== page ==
You’ve got your tickets, checked your passport and sorted your holiday money. You’re all set for your next big trip. Not so fast though!
What about your travel insurance policy?
Check these common travel insurance mistakes and make sure you avoid them!
How to choose the best long term travel insurance
Choosing a travel insurance provider can seem like a daunting task. I mean where do you start and what do you look for?
Not all insurance providers offer the right type of cover for you.
So here we’ve cut through all the lingo and laid out everything you need to know to choose the best long term travel insurance policy for your trip.
Vehicle insurance costs also vary depending on continent, country and vehicle. If you’re using this to help plan your budget, do a little research based on your trip and vehicle first.
A little overkill, but we keep a separate line item for communications. We buy local sim cards to get data so we can keep in touch with friends and family. From time to time, we splash out on a coffee so we can use the cafés fantastic wifi.
So next time you see a couple sipping their lattes, ignoring each other in favour of their mobile devices, ask them if they’re overlanders before judging them too harshly.
We hate this line item on our spreadsheet. When things go wrong on the vehicle, as they inevitably do from time to time, it’s not quite the same as a car breakdown at home.
Our vehicle is our home, so a broken vehicle isn’t our idea of fun. Add to this, vehicle repairs often don’t come cheap.
In fairness, we include vehicle maintenance in this cost too. In the last 13 months, we’ve had to replace the alternator and an oil seal and fix a broken leaf spring. Without these problems, it would only take up 3% of the overall trip costs.
Accommodation & Camping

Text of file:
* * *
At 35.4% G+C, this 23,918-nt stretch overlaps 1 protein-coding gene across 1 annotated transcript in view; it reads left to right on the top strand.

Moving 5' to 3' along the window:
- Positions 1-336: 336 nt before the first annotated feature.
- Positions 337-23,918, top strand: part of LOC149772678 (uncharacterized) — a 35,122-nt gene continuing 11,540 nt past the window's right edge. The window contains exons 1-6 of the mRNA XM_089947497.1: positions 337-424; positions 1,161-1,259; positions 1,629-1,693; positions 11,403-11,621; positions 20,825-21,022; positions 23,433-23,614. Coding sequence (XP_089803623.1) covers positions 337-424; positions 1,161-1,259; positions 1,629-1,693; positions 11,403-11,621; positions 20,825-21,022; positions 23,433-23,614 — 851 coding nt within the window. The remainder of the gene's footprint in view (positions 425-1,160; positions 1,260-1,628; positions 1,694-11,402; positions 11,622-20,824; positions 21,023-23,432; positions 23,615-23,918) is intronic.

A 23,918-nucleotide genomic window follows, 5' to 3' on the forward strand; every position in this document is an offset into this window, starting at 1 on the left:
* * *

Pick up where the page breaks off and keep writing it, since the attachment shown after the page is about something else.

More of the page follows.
We dislike this number too. The whole point of having our camper van is to minimise, even eliminate, accommodation costs.
Aside from the Antarctica, Easter Island and our 30 day passage across the Atlantic from Europe , we’ve spent every night in Baloo so far. Although we’re about to do a house sit for a month in Uruguay.
Often we aim to camp for free and had much success in South America so far. Take a look at how self sufficient our camper van is with a tour of Baloo here.
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We keep a close eye on our fuel consumption and spending. We keep track of how many litres we buy, how much we spend and our total mileage too. Slow travel allows us to keep the daily average to a minimum.
Well we have to eat of course but we include drinks, toiletries and clothing in this category too.
We use this category for luxuries. The rare meal in a restaurant, the even more rare night out all get logged under entertainment. Fortunately, wine purchases get logged under groceries!
To our surprise, our sightseeing budget isn’t huge. We seek out free things to do where possible and avoid paid tours almost always. While we don’t want to miss major attractions, we don’t want to pay through the nose for them either.
Contrary to popular belief, overlanders don’t hunch down at the river’s edge scrubbing their undies on a rock. We keep costs down with a little hand washing, but drop off the bulk at local laundries for a full service wash. Sometimes, we even get all our socks back.
This category captures any costs we incur on toll roads, ferry crossings and the occasional taxi or bus journey.
An average daily spend of £45 for 2 of us on a 13 month overland trip in South America doesn’t sound so bad. Per person it’s costing us £22.50 each day.
For solo travellers, expect a higher daily average as the big ticket costs aren’t shared across 2 people.
For people overlanding with kids or in groups of more than 2, the per person cost will fall.
So how does our spend compare with what you thought it costs to go overlanding? Is it more, less or about what your expected? Does it make your dream anymore achievable?